SMSF trustees who are paying a capped defined benefit income stream to a member must ensure to meet all obligations. These include registering for PAYG, providing your member and the ATO with payment summary information, and making sure to comply with the withholding obligations of your activity statement.

Posted on 27 June '19, under super. No Comments.

Is your SMSF adequately diversified?

When forming a fund’s investment strategy, diversification is a notable consideration for SMSF trustees. By spreading the investments of a fund across different asset classes and markets that offer varying risks and returns, SMSF members can better position themselves for a secure retirement.

Why diversify?
The intention of diversification is to spread the investment risk of an SMSF. The idea is that if one asset underperforms, it can be offset by the success of other assets and keep the fund on track to meet its investment objectives. Diversifying investments across uncorrelated assets, such as shares and bonds, may also make it possible for investors to lower the volatility of the portfolio.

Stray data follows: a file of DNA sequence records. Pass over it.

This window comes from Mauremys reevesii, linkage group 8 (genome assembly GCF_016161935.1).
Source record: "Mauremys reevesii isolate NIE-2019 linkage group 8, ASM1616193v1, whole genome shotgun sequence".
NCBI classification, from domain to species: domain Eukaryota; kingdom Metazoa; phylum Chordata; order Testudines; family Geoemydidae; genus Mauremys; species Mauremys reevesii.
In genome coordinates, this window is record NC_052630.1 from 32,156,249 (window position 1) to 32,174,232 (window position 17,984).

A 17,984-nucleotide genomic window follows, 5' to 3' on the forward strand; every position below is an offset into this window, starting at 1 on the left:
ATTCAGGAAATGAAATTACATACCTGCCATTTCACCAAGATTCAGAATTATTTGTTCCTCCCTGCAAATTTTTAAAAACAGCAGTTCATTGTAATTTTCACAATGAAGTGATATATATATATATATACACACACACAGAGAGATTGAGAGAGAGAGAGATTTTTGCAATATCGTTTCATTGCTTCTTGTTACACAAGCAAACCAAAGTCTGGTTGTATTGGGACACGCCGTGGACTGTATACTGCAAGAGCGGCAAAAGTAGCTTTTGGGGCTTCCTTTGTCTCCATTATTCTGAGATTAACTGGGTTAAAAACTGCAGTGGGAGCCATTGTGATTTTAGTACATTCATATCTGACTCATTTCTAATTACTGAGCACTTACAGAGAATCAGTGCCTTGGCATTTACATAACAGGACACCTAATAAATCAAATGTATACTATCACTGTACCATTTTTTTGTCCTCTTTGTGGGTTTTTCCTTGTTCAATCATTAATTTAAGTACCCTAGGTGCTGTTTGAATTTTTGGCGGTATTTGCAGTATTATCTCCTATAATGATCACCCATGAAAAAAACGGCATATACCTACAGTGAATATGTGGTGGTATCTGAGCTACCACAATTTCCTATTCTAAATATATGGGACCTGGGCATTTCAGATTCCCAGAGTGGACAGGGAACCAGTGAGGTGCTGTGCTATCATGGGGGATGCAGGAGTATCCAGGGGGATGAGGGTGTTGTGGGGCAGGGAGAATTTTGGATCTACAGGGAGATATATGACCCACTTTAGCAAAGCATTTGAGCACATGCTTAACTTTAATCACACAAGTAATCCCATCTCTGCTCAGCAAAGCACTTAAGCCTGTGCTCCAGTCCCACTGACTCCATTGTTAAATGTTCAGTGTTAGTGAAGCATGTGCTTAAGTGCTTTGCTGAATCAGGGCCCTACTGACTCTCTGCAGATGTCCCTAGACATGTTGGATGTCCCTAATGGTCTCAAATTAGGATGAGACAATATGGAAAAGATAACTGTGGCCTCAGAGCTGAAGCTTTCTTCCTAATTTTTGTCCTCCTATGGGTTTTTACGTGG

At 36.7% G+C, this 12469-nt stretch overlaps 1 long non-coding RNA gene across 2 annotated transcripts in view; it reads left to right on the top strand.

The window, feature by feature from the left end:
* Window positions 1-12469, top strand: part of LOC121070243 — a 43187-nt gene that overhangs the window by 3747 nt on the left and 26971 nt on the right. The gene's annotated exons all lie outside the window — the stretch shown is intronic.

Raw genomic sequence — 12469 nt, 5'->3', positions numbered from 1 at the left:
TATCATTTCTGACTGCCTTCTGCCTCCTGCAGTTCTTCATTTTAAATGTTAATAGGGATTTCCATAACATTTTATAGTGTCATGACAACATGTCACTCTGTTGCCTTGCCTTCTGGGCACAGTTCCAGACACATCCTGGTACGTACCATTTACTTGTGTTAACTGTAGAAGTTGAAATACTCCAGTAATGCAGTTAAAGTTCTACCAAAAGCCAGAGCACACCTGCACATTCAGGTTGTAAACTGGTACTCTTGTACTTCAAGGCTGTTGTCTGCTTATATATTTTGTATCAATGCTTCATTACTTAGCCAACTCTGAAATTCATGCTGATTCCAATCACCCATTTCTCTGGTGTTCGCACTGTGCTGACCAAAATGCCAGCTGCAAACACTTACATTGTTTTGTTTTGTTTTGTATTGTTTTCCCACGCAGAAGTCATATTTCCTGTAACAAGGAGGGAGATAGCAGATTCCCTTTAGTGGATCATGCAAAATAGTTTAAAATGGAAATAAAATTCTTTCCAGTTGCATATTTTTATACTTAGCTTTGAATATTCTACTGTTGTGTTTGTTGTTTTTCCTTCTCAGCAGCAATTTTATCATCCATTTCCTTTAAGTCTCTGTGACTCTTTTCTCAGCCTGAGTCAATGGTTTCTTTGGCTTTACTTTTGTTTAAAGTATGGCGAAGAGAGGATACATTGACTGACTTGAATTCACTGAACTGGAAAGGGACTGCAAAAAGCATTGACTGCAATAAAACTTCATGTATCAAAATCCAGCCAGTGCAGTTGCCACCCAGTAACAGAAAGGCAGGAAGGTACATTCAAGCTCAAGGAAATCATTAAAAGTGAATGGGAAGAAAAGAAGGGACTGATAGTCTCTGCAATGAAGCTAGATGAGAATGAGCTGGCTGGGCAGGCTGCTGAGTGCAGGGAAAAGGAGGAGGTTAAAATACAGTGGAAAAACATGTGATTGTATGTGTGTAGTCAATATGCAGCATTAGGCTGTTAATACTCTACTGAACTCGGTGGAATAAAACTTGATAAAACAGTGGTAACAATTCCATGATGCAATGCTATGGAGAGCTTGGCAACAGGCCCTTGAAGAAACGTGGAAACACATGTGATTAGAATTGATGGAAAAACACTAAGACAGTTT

How to diversify your fund:
Accessing certain asset classes can be challenging for SMSFs due to minimum investment requirements or other ownership restrictions. Managed funds and exchange-traded funds (ETFs) are two options that can provide easy access to diversification. Managed funds pool together money from multiple investors which professional managers then invest in a variety of assets, such as global or local shares, offshore property or high-yield investments. ETFs, on the other hand, aim to replicate the performance of a particular index or group of assets, which can give an investor exposure to an entirely different market or asset class. These two methods can give SMSFs the ability to access more diverse investments.